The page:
With this long new novella, bestselling author Ben Aaronovitch has crafted yet another wickedly funny and surprisingly affecting chapter in his beloved Rivers of London series.
If you thought magic was confined to one country—think again.
Trier: famous for wine, Romans and being Germany’s oldest city.
When a man is found dead with his body impossibly covered in a fungal rot, the local authorities know they are out of their depth. But fortunately this is Germany, where there are procedures for everything.
Enter Tobias Winter, an investigator for the Abteilung KDA, the branch of the German Federal Criminal Police which handles the supernatural. His aim is to get in, deal with the problem, and get out with the minimum of fuss, personal danger and paperwork.
Together with frighteningly enthusiastic local cop, Vanessa Sommer, he quickly links the first victim to a group of ordinary middle aged men whose novel approach to their mid-life crisis may have reawakened a bloody conflict from a previous century.
As the rot spreads, literally, and the suspect list extends to people born before Frederick the Great, Tobias and Vanessa will need to find allies in some unexpected places.
And to solve the case they’ll have to unearth the secret magical history of a city that goes back two thousand years.
Presuming that history doesn’t kill them first.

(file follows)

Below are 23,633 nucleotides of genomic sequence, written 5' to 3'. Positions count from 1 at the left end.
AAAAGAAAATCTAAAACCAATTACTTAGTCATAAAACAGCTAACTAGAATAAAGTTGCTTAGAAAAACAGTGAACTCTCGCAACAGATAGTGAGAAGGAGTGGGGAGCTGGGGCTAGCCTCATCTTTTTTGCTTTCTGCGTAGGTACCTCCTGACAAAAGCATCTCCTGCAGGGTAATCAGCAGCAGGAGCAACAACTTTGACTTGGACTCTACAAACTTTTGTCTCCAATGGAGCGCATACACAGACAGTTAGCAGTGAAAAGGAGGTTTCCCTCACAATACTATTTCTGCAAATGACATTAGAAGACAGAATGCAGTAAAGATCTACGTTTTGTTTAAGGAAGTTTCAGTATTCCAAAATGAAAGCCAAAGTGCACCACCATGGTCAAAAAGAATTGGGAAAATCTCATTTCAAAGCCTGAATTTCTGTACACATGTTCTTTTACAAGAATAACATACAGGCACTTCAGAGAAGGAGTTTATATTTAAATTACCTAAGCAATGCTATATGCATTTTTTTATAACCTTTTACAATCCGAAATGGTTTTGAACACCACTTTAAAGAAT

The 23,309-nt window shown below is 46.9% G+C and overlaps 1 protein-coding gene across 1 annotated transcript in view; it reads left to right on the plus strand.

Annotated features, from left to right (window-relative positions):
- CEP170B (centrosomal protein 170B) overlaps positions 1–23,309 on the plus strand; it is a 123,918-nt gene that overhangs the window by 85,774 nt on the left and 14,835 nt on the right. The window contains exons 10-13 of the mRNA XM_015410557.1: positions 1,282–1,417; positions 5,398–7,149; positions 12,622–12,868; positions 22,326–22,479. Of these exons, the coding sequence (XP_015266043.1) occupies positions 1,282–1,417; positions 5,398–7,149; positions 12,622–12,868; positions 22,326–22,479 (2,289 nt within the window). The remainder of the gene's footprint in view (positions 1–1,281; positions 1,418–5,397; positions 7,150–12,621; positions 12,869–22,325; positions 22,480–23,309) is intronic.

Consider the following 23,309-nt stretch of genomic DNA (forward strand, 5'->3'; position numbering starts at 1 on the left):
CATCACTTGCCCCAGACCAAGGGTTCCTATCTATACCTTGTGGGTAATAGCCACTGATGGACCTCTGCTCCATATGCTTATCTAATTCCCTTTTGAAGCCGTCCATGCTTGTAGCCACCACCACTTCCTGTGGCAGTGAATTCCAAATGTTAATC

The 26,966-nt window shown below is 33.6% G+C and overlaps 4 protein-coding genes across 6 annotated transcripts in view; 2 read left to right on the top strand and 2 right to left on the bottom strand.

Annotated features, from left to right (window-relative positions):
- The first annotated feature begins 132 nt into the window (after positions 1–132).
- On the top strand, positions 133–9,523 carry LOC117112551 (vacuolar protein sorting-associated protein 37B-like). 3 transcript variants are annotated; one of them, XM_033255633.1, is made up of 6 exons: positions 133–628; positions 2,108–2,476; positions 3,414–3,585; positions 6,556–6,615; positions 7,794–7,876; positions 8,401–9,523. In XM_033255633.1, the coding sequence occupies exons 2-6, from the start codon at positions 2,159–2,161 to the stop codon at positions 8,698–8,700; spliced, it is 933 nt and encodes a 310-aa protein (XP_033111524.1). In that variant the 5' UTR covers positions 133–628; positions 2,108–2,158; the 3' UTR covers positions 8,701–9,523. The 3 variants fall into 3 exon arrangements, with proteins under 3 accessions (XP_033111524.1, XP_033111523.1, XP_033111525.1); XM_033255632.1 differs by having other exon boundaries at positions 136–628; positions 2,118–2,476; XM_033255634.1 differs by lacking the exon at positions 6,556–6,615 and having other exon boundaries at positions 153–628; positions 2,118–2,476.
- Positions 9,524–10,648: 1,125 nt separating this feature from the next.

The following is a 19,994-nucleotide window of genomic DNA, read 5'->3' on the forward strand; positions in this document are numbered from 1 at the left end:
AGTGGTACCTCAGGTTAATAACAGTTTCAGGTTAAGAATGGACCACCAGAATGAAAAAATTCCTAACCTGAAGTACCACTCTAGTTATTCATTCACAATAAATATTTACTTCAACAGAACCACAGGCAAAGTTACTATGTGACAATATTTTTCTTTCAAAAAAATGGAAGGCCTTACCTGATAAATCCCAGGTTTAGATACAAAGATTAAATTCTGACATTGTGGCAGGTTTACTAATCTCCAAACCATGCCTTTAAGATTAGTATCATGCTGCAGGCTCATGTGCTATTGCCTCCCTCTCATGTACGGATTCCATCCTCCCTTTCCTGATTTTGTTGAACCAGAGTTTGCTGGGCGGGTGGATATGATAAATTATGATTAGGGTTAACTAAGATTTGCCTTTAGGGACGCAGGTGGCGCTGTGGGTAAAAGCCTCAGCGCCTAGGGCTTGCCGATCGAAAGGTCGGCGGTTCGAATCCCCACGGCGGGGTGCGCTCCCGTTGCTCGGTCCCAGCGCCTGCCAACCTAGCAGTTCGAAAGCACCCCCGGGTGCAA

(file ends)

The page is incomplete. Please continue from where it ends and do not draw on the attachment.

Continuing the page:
In this enjoyable spin-off from the Rivers of London urban fantasy series, Aaronovitch successfully transfers his blend of the supernatural and humor from England to the Continent as he introduces Tobias Winter, a German police officer who practices magic. Winter is teamed with Vanessa Sommer, an expert in wine-related crime, after his boss learns of a "suspicious death with unusual biological characteristics" in Trier. The body of an unidentified man had been found in a culvert, covered in what appeared to be gray fur but was actually a fungal infection that had suffocated him. Sommer is able to identify the fatal fungus as noble rot, used to intentionally infect wine grapes by some vintners, including Jacqueline Stracker, whose vineyard is located on a slope above where the corpse was discovered. Winter and Sommer's interview of Stracker leads to suspicions that Kelly, goddess of the River Kyll, is somehow involved. Supernatural mystery fans who enjoy more whimsical takes on the paranormal will hope for more of Winter and Sommer.
A Peter Grant book without Peter Grant
This is the first book of Aaronovitch’s Peter Grant/Rivers of London series that I’ve seen that has a different narrator and a different setting - yet is very much part of the same world and references some of the characters and events from the other books.
It’s as enjoyable as all the rest, but what’s surprising is how similar it feels despite being narrated by a different character. At times I forgot that the narrator wasn’t Peter, because the feel of the narrative is so similar. I didn’t really get a strong sense of Tobias as a separate character.
Still, very enjoyable, with a nicely twisty plot, and well worth reading.